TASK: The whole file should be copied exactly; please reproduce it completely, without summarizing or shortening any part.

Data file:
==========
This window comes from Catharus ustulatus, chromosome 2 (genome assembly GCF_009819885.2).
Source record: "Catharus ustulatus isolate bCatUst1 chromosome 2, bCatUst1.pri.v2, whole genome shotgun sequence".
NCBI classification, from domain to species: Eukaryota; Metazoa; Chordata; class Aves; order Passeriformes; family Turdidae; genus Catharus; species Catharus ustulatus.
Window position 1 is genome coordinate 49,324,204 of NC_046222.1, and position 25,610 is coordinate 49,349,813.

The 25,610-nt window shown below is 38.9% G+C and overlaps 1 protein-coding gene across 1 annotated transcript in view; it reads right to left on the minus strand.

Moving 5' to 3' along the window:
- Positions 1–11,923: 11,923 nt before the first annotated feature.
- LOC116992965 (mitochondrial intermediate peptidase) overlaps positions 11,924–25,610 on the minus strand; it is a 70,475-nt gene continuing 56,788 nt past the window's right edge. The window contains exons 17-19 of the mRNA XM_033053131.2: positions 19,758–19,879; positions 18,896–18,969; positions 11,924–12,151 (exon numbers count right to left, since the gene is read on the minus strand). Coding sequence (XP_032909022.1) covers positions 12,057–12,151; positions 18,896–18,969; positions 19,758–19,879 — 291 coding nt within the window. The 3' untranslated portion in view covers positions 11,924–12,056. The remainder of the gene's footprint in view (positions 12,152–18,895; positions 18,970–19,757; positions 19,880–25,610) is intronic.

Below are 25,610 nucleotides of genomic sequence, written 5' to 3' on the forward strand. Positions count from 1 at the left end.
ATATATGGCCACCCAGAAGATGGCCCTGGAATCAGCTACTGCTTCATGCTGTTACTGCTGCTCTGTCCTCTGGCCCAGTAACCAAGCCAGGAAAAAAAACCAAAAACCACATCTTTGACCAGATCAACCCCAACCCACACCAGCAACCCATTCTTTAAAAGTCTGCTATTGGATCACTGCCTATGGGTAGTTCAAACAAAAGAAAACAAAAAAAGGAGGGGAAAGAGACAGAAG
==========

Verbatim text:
This window comes from Catharus ustulatus, chromosome 2 (genome assembly GCF_009819885.2).
Source record: "Catharus ustulatus isolate bCatUst1 chromosome 2, bCatUst1.pri.v2, whole genome shotgun sequence".
NCBI classification, from domain to species: Eukaryota; Metazoa; Chordata; class Aves; order Passeriformes; family Turdidae; genus Catharus; species Catharus ustulatus.
Window position 1 is genome coordinate 49,324,204 of NC_046222.1, and position 25,610 is coordinate 49,349,813.

The 25,610-nt window shown below is 38.9% G+C and overlaps 1 protein-coding gene across 1 annotated transcript in view; it reads right to left on the minus strand.

Moving 5' to 3' along the window:
- Positions 1–11,923: 11,923 nt before the first annotated feature.
- LOC116992965 (mitochondrial intermediate peptidase) overlaps positions 11,924–25,610 on the minus strand; it is a 70,475-nt gene continuing 56,788 nt past the window's right edge. The window contains exons 17-19 of the mRNA XM_033053131.2: positions 19,758–19,879; positions 18,896–18,969; positions 11,924–12,151 (exon numbers count right to left, since the gene is read on the minus strand). Coding sequence (XP_032909022.1) covers positions 12,057–12,151; positions 18,896–18,969; positions 19,758–19,879 — 291 coding nt within the window. The 3' untranslated portion in view covers positions 11,924–12,056. The remainder of the gene's footprint in view (positions 12,152–18,895; positions 18,970–19,757; positions 19,880–25,610) is intronic.

Below are 25,610 nucleotides of genomic sequence, written 5' to 3' on the forward strand. Positions count from 1 at the left end.
ATATATGGCCACCCAGAAGATGGCCCTGGAATCAGCTACTGCTTCATGCTGTTACTGCTGCTCTGTCCTCTGGCCCAGTAACCAAGCCAGGAAAAAAAACCAAAAACCACATCTTTGACCAGATCAACCCCAACCCACACCAGCAACCCATTCTTTAAAAGTCTGCTATTGGATCACTGCCTATGGGTAGTTCAAACAAAAGAAAACAAAAAAAGGAGGGGAAAGAGACAGAAG